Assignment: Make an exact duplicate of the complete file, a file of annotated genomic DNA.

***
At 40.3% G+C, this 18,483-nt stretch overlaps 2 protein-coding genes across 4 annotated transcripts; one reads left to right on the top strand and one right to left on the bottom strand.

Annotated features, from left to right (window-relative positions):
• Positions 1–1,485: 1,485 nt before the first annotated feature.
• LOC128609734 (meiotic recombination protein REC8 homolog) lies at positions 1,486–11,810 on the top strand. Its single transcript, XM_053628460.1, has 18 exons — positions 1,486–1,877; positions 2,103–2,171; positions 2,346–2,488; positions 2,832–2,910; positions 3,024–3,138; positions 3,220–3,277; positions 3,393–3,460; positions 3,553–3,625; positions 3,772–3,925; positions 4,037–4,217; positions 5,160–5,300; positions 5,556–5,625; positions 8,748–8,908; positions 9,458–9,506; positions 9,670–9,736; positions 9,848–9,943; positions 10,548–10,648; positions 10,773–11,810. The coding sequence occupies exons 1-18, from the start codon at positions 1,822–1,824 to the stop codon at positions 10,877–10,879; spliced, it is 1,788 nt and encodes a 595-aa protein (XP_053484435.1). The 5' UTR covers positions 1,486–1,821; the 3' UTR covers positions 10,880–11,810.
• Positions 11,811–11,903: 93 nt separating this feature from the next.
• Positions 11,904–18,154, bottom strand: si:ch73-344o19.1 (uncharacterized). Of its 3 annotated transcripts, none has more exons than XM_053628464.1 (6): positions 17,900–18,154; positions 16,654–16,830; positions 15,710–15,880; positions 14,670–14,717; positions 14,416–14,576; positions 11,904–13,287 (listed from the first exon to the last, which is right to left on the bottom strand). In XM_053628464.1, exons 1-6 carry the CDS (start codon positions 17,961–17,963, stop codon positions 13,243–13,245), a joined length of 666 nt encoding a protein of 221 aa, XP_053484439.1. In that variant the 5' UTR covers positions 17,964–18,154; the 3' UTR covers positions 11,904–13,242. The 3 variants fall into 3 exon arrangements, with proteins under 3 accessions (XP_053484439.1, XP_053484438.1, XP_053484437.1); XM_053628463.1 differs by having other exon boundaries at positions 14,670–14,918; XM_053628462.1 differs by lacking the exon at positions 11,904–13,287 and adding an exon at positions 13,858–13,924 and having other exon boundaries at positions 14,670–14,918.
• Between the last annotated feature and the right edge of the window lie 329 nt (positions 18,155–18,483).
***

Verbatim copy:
At 40.3% G+C, this 18,483-nt stretch overlaps 2 protein-coding genes across 4 annotated transcripts; one reads left to right on the top strand and one right to left on the bottom strand.

Annotated features, from left to right (window-relative positions):
• Positions 1–1,485: 1,485 nt before the first annotated feature.
• LOC128609734 (meiotic recombination protein REC8 homolog) lies at positions 1,486–11,810 on the top strand. Its single transcript, XM_053628460.1, has 18 exons — positions 1,486–1,877; positions 2,103–2,171; positions 2,346–2,488; positions 2,832–2,910; positions 3,024–3,138; positions 3,220–3,277; positions 3,393–3,460; positions 3,553–3,625; positions 3,772–3,925; positions 4,037–4,217; positions 5,160–5,300; positions 5,556–5,625; positions 8,748–8,908; positions 9,458–9,506; positions 9,670–9,736; positions 9,848–9,943; positions 10,548–10,648; positions 10,773–11,810. The coding sequence occupies exons 1-18, from the start codon at positions 1,822–1,824 to the stop codon at positions 10,877–10,879; spliced, it is 1,788 nt and encodes a 595-aa protein (XP_053484435.1). The 5' UTR covers positions 1,486–1,821; the 3' UTR covers positions 10,880–11,810.
• Positions 11,811–11,903: 93 nt separating this feature from the next.
• Positions 11,904–18,154, bottom strand: si:ch73-344o19.1 (uncharacterized). Of its 3 annotated transcripts, none has more exons than XM_053628464.1 (6): positions 17,900–18,154; positions 16,654–16,830; positions 15,710–15,880; positions 14,670–14,717; positions 14,416–14,576; positions 11,904–13,287 (listed from the first exon to the last, which is right to left on the bottom strand). In XM_053628464.1, exons 1-6 carry the CDS (start codon positions 17,961–17,963, stop codon positions 13,243–13,245), a joined length of 666 nt encoding a protein of 221 aa, XP_053484439.1. In that variant the 5' UTR covers positions 17,964–18,154; the 3' UTR covers positions 11,904–13,242. The 3 variants fall into 3 exon arrangements, with proteins under 3 accessions (XP_053484439.1, XP_053484438.1, XP_053484437.1); XM_053628463.1 differs by having other exon boundaries at positions 14,670–14,918; XM_053628462.1 differs by lacking the exon at positions 11,904–13,287 and adding an exon at positions 13,858–13,924 and having other exon boundaries at positions 14,670–14,918.
• Between the last annotated feature and the right edge of the window lie 329 nt (positions 18,155–18,483).